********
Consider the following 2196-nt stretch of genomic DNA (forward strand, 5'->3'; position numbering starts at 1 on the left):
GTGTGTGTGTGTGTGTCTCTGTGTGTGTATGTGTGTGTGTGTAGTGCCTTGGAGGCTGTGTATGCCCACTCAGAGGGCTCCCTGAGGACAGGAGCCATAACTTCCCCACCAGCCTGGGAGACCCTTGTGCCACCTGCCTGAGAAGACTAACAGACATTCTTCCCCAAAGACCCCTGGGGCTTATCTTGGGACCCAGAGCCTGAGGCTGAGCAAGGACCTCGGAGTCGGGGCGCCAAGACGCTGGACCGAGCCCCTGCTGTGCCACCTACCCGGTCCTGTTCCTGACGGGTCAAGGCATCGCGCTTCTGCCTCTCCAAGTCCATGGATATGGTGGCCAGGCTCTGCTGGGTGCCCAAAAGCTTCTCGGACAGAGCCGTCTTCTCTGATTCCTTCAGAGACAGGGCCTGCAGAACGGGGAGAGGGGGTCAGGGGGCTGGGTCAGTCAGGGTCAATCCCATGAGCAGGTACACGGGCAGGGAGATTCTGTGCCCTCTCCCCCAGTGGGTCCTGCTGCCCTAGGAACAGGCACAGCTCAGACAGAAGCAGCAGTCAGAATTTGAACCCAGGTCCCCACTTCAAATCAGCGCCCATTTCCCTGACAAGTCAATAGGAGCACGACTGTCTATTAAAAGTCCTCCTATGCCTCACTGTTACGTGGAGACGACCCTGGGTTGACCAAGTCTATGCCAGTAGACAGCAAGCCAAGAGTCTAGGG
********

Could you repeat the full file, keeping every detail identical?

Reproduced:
Consider the following 2196-nt stretch of genomic DNA (forward strand, 5'->3'; position numbering starts at 1 on the left):
GTGTGTGTGTGTGTGTCTCTGTGTGTGTATGTGTGTGTGTGTAGTGCCTTGGAGGCTGTGTATGCCCACTCAGAGGGCTCCCTGAGGACAGGAGCCATAACTTCCCCACCAGCCTGGGAGACCCTTGTGCCACCTGCCTGAGAAGACTAACAGACATTCTTCCCCAAAGACCCCTGGGGCTTATCTTGGGACCCAGAGCCTGAGGCTGAGCAAGGACCTCGGAGTCGGGGCGCCAAGACGCTGGACCGAGCCCCTGCTGTGCCACCTACCCGGTCCTGTTCCTGACGGGTCAAGGCATCGCGCTTCTGCCTCTCCAAGTCCATGGATATGGTGGCCAGGCTCTGCTGGGTGCCCAAAAGCTTCTCGGACAGAGCCGTCTTCTCTGATTCCTTCAGAGACAGGGCCTGCAGAACGGGGAGAGGGGGTCAGGGGGCTGGGTCAGTCAGGGTCAATCCCATGAGCAGGTACACGGGCAGGGAGATTCTGTGCCCTCTCCCCCAGTGGGTCCTGCTGCCCTAGGAACAGGCACAGCTCAGACAGAAGCAGCAGTCAGAATTTGAACCCAGGTCCCCACTTCAAATCAGCGCCCATTTCCCTGACAAGTCAATAGGAGCACGACTGTCTATTAAAAGTCCTCCTATGCCTCACTGTTACGTGGAGACGACCCTGGGTTGACCAAGTCTATGCCAGTAGACAGCAAGCCAAGAGTCTAGGG